perfectly nice girl. She works in Singleton's store."

"That's one girl; who was the other?"

"Sadie Den ton; you must remember her; she was
cashier in Fulton's for a while."

"No; I never heard of her," said Grace eyeing him
coldly. "You know plenty of nice girls on the campus
and plenty of decent, self-respecting boys. There's
not the slightest excuse for you. I suppose Harry pro-
vided the whiskey. There was whiskey of course.
Come, out with the truth about it!"

"Well," Roy admitted shamefacedly, "we did have
a bottle but we didn't drink enough of it to make any
difference. Really, Grace, it was an accident; no one
could have helped it."

"I'm not so sure of that. I understand now why
you didn't want to show yourself at home. The day
I left college you promised to behave yourself and
put in your best licks on your work and already you're
mixed up in a nasty scrape. It would break mother's
heart if she knew it. Mother's crazy about you; she'd
sacrifice all the rest of us for you, and you evidently
don't appreciate it at alll"

"I understand all that, sis. I told you I'd be glad
to quit and let you stay on and finish. My hanging
on in the law school is all a mistake."

"Well, don't whimper! It's too late to weaken now.
You were old enough to know what you were doing
when you took up the law. It begins to look as though
you simply wanted to hang on at the university to loaf
and have a good time. You don't deserve any pity for
getting into a mess like this. I suppose the story's all
over the campus."

"I don't think so," he answered quickly, with hope


lighting his eyes. "Thornton promised to keep his
mouth shut if we'd pay his bill. And Harry and the
girls won't talk."

"I imagine not! And you're letting me into the
secret merely in the hope of getting twenty-five dollars
out of me."

"Don't be so hard on me, Grace! I know I'm a
fool and haven't sense enough to say no when anybody
asks me to do things like that. But if you'll help me
out this time I swear never to bother you again."

"All right, Roy. I haven't the money here but I'll
walk over to the trust company with you and get it.
But be sure this doesn't happen again. I don't want
to rub it in but it may help you to keep straight if I
tell you that it's just about all we can do to get by at
home. Father is earning nothing; the family's clean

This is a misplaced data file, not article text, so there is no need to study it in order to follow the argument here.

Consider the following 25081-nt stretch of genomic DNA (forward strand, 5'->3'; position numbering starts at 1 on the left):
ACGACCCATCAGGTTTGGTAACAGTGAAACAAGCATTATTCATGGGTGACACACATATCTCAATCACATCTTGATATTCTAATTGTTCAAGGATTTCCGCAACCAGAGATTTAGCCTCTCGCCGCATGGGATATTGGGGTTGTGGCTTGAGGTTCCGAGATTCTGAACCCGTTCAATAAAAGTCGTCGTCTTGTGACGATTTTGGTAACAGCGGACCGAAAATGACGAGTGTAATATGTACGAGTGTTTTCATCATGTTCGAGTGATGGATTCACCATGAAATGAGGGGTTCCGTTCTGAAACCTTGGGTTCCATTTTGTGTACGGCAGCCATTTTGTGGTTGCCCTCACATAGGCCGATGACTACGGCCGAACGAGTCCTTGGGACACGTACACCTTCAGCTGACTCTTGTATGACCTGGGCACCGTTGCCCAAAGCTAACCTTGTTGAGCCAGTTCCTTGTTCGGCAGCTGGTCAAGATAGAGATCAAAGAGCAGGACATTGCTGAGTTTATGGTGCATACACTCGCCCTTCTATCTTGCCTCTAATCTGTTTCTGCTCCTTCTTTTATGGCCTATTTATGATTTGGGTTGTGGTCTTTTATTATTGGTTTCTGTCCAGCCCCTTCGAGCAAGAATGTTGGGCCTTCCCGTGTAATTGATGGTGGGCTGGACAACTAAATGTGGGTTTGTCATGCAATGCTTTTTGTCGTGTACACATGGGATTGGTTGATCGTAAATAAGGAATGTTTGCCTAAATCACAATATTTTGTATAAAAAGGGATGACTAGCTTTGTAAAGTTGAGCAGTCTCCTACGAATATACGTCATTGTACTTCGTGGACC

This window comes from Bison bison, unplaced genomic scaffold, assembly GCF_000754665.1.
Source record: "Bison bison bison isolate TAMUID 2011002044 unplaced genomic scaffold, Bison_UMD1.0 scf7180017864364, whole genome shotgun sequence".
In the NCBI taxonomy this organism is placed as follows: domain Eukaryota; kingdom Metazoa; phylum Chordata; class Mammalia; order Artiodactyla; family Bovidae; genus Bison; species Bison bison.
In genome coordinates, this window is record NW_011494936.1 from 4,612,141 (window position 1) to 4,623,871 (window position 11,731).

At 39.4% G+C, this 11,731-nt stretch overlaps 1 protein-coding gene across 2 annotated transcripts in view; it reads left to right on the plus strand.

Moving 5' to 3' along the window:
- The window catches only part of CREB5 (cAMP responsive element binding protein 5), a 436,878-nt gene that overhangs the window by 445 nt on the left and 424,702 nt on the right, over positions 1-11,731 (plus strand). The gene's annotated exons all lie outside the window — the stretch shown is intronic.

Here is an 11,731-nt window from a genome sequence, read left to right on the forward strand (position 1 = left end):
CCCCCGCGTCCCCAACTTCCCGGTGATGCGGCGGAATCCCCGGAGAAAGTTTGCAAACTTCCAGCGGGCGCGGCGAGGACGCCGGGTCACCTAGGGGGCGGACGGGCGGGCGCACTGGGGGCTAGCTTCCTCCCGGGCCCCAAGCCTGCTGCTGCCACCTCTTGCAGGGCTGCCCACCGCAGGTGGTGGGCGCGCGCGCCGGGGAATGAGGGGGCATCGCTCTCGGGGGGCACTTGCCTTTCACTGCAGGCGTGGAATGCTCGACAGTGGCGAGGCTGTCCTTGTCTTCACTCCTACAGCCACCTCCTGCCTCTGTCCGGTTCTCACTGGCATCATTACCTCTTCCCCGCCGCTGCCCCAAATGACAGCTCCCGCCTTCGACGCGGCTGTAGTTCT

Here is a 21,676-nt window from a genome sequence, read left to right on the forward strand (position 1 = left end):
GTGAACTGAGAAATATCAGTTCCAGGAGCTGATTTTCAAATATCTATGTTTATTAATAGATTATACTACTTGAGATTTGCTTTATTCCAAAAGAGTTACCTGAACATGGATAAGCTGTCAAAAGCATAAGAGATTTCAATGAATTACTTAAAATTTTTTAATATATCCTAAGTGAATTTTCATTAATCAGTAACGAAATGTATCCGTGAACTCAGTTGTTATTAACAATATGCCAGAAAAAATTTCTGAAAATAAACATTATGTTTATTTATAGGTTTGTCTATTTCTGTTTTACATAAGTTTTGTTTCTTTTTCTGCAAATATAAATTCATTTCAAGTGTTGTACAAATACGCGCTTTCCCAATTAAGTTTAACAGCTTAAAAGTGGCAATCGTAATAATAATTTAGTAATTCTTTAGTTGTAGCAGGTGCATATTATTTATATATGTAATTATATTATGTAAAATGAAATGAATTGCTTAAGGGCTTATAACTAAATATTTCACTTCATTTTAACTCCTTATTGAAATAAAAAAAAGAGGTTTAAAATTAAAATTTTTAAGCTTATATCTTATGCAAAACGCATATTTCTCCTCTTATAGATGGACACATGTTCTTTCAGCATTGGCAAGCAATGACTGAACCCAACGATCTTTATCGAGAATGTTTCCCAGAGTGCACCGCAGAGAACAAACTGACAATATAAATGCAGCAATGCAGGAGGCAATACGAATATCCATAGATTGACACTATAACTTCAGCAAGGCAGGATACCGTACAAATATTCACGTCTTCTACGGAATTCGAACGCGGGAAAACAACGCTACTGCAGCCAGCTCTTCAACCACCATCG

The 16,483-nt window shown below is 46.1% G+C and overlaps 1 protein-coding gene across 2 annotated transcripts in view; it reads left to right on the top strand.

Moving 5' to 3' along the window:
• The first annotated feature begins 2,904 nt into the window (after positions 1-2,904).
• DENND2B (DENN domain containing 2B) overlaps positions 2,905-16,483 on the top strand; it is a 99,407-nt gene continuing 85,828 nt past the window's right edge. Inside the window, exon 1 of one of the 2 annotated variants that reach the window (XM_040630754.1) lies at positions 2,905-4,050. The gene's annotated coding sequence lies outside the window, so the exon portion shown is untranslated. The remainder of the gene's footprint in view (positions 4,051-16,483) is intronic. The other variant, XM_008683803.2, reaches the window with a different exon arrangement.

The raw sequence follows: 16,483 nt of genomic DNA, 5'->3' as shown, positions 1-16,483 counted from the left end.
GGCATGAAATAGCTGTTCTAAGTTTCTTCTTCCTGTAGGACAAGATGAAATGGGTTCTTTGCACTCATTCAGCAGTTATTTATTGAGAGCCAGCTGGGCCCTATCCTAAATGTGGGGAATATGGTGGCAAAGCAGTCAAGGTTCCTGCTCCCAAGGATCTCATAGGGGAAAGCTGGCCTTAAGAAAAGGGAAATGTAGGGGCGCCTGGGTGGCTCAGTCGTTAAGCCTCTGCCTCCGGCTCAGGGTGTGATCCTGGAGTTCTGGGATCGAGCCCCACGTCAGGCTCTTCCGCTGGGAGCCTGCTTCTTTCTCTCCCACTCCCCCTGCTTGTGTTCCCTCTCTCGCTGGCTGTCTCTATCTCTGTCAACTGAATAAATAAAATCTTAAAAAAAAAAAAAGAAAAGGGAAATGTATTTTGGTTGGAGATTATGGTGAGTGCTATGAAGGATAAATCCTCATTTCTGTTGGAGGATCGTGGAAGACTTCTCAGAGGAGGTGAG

busted. Mother's pinching and denying herself to be
ready to give you a start when you leave the law
school. I'm not complaining; I'm only telling you this
because I don't think you mean to make it any harder
for the rest of us than you can."

"It's all a silly mistake," he said dully, "this trying
to make a lawyer of me. I've a good notion to have it
out with mother now and tell her I've come home to

"If you do you're the rankest kind of quitter! You
could have refused to take up the law when you
graduated from college, but now that you have only
a few more months you've simply got to make good.
Mother would die of humiliation if you stopped.
Come along; we've got to step lively."

"Now, Roy," she said as she gave him the money at
the teller's window: "Please behave yourself I"

He left her at the store, repeating his promises that


he would never again ask her for money and assuring
her that he would make the most of his time for the
remainder of the year.

She had dealt with him more severely than it was
in her heart to do and she was a little sorry that she
hadn't shown more tolerance for his misadventure.
Fairly considered, his joy-riding with undesirable com-
panions was hardly more censurable than her partici-
pation in Kemp's party at The Shack, a matter as to
which her conscience was still at times a little tender.


Trenton wrote every day, letters in which there was
no attempt to disguise his love for her. He hadn't
warned her against keeping his letters but she
destroyed each one after writing her reply. These

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Online LibraryMeredith NicholsonBroken barriers → online text (page 12 of 27)